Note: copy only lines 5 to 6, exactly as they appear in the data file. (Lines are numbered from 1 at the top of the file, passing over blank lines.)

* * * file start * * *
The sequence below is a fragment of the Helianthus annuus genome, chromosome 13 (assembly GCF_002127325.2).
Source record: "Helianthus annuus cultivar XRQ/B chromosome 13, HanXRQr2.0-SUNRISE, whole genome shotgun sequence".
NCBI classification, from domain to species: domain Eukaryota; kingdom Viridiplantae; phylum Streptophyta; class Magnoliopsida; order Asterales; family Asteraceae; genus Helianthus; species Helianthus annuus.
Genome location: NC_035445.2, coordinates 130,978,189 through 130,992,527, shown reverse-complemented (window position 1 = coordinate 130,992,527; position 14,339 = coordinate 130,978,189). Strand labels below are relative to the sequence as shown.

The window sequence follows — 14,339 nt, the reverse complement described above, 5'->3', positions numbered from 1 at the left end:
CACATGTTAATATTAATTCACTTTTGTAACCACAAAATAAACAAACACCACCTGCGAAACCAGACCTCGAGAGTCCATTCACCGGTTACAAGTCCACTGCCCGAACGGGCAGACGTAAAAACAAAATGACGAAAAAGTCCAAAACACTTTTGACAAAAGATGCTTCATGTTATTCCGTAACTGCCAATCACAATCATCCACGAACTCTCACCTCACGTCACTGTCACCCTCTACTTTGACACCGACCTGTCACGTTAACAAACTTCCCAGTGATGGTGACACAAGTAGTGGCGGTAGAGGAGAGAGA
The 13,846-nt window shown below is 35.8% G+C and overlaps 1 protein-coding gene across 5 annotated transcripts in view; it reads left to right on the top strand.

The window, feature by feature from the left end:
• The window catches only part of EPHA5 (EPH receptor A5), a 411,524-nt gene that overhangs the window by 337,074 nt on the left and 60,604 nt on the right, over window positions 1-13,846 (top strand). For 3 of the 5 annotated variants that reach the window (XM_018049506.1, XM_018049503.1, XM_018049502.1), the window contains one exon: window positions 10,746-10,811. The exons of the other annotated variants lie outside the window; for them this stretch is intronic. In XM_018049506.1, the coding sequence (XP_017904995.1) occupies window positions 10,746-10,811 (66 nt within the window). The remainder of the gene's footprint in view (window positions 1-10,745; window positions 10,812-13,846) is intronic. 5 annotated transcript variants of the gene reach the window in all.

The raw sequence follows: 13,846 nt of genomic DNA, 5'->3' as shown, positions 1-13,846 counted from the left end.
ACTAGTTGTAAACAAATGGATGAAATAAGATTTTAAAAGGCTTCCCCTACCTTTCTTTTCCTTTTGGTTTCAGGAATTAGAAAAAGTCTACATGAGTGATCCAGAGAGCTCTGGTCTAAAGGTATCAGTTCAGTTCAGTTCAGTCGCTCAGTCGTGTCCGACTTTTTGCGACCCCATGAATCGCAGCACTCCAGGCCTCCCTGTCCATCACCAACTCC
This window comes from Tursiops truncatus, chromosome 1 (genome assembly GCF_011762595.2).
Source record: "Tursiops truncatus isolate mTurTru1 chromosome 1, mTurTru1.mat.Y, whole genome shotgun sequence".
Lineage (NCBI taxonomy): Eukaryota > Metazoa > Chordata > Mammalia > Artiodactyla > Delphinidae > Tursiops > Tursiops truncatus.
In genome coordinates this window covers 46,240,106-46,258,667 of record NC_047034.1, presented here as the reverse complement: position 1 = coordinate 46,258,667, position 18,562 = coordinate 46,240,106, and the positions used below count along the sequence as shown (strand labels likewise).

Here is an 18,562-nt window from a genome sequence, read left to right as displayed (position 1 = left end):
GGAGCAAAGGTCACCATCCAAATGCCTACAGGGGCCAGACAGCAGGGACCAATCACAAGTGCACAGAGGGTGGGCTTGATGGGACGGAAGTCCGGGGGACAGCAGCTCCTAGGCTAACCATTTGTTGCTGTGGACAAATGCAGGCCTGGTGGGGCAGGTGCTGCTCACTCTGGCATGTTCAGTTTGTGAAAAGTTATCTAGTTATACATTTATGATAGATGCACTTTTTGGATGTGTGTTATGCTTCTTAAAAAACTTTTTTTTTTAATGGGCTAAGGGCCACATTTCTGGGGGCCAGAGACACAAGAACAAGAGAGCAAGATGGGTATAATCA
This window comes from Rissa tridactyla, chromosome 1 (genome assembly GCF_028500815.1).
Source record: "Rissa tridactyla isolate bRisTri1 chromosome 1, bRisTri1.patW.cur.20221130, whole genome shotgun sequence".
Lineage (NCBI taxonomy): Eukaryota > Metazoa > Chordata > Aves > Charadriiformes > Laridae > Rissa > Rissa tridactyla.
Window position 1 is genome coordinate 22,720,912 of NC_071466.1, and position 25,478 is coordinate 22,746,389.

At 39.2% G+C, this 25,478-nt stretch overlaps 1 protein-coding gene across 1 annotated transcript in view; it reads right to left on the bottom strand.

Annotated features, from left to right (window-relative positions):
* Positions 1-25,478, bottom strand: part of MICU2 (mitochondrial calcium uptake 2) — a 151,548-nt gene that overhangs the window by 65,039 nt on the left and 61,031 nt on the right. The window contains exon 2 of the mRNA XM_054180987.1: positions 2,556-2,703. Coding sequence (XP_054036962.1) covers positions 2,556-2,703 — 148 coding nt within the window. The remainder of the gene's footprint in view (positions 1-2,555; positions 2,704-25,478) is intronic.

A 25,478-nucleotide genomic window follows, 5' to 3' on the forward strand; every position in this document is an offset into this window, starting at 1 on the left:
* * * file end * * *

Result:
The window sequence follows — 14,339 nt, the reverse complement described above, 5'->3', positions numbered from 1 at the left end:
CACATGTTAATATTAATTCACTTTTGTAACCACAAAATAAACAAACACCACCTGCGAAACCAGACCTCGAGAGTCCATTCACCGGTTACAAGTCCACTGCCCGAACGGGCAGACGTAAAAACAAAATGACGAAAAAGTCCAAAACACTTTTGACAAAAGATGCTTCATGTTATTCCGTAACTGCCAATCACAATCATCCACGAACTCTCACCTCACGTCACTGTCACCCTCTACTTTGACACCGACCTGTCACGTTAACAAACTTCCCAGTGATGGTGACACAAGTAGTGGCGGTAGAGGAGAGAGA